Olympic Channel Publishes Mini Documentary on the Wave That Cost Carolyn Wood an Olympic Medal in 1960

Photo Courtesy: Olympic Channel

The Olympic Channel published a mini documentary to their YouTube channel on the women’s 100m butterfly final from the 1960 Olympics in Rome. The episode is a part of their new series “On the Line,” which tells the inside stories on the unknown, overlooked, and unforgettable moments from swimming, alpine skiing, and athletics’ iconic 100m final.

This week’s story focused on the women’s 100m butterfly final at the 1960 Olympic Games, and the unexpected wave that caused pre-race favorite Carolyn Wood to choke on water and become unable to finish the race, resulting in a “do not finish.”

(Turn on closed captioning to see what Kristina Larsson is saying)

The documentary features phone interviews with Wood, 1960 Olympic gold medalist in the 100 back Lynn Burke, and Kristina Larsson, who finished seventh in that 100 fly final.

According to Burke, the coaches at the Games were complaining about the levels of the water in the pools, saying they were too low.

“So if you’re leading a race and you come out of the turn, you’d get, like, a wave come right at you. The coaches were all discussing it with the officials to please fill up the pools higher, higher, higher. I guess to no avail. So when we set world records, it was amazing because it was considered a slow pool,” Burke said in the video.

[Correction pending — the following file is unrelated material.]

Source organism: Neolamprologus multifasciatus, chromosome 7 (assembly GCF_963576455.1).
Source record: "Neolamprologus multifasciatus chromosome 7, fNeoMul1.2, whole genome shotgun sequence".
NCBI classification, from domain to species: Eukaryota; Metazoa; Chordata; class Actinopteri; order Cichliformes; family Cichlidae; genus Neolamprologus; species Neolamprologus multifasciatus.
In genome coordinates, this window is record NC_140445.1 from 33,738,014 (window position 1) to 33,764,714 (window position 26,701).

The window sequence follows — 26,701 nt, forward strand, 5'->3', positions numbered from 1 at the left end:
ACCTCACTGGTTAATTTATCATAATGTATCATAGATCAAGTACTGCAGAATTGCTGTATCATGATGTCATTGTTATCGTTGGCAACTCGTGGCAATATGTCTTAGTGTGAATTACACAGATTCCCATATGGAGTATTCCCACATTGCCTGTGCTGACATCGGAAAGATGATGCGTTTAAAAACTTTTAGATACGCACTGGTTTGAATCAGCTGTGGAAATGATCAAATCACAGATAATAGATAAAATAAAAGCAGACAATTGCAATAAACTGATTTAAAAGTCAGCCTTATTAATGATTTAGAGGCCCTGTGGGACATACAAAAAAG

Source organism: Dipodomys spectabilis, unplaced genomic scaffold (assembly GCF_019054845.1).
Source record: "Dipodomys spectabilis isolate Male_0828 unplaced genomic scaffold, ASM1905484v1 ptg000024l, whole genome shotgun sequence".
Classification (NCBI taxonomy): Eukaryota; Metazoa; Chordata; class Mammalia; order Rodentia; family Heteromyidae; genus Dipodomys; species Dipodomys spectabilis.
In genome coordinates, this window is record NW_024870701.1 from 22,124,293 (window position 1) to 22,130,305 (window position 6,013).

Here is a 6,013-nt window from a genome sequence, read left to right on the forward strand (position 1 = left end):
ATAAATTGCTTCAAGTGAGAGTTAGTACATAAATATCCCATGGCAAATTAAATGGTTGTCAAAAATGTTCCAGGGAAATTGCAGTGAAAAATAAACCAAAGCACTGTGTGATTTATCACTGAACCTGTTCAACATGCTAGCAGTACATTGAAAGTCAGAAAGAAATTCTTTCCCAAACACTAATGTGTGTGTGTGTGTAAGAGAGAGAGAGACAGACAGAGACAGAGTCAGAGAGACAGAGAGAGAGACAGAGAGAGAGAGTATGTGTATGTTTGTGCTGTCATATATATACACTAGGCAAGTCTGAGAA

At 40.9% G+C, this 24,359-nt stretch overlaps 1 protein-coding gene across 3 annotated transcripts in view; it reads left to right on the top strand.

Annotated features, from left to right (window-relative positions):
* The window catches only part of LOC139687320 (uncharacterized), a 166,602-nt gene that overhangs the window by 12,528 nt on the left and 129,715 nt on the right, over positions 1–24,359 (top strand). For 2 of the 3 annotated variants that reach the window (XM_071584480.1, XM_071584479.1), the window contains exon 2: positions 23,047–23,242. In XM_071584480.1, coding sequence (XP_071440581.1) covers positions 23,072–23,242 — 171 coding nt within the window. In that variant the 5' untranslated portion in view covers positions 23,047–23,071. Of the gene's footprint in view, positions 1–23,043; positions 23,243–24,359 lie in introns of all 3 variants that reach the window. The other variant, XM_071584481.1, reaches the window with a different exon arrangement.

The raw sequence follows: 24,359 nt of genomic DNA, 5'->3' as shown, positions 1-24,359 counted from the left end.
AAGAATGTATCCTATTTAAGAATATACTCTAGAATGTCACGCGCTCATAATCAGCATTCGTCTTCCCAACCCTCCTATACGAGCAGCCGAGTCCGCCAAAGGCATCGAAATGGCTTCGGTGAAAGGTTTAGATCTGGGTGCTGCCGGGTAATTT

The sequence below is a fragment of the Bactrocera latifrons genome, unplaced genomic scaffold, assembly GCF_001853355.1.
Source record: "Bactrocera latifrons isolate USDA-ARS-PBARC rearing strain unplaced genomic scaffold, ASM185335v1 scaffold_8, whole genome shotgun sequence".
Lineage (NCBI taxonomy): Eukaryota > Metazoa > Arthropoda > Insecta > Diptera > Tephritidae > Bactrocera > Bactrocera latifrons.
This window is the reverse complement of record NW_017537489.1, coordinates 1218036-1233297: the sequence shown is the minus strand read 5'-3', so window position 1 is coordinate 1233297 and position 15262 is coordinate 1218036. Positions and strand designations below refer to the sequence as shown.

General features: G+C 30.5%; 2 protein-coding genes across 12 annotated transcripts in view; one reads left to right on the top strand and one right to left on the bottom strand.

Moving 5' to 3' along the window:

Ironically, that “slow pool” played host to the infamous 2009 World Championships, widely known as the fastest swim meet of all-time.

Wood, who was 14 at the Games, expected she would take home the gold medal in the 100 fly, saying she had beaten fellow American Carolyn Schuler several times the previous year, and won at the Olympic Trials. Her strategy in the final was to come out of the turn and take two or three strokes without a breath, and then take a breath after she assumed she passed the wave.

Ultimately, the winner was the 17-year-old American Schuler, who broke the Olympic Record with a 1:09.5, which was slower than Wood’s 1:09.4 she swam at the 1960 Olympic Trials.


  • Wood found redemption by swimming on the gold medal winning relay team in the 4×100 free relay.
  • Wood attended the University of Oregon and became an English teacher years after the 1960 Olympics.
  • Goggles were used for the first time at the Olympic Games in Montreal in 1976.
  • Schuler was inducted into the International Swimming Hall of Fame in 1989.

The Olympic Channel also published a documentary for On the Line about the famous 4×100 free relay from the 2008 Olympics, with special focus on France’s perspective. That documentary featured phone interviews with Fabien GilotFred Bousquet and Alain Bernard.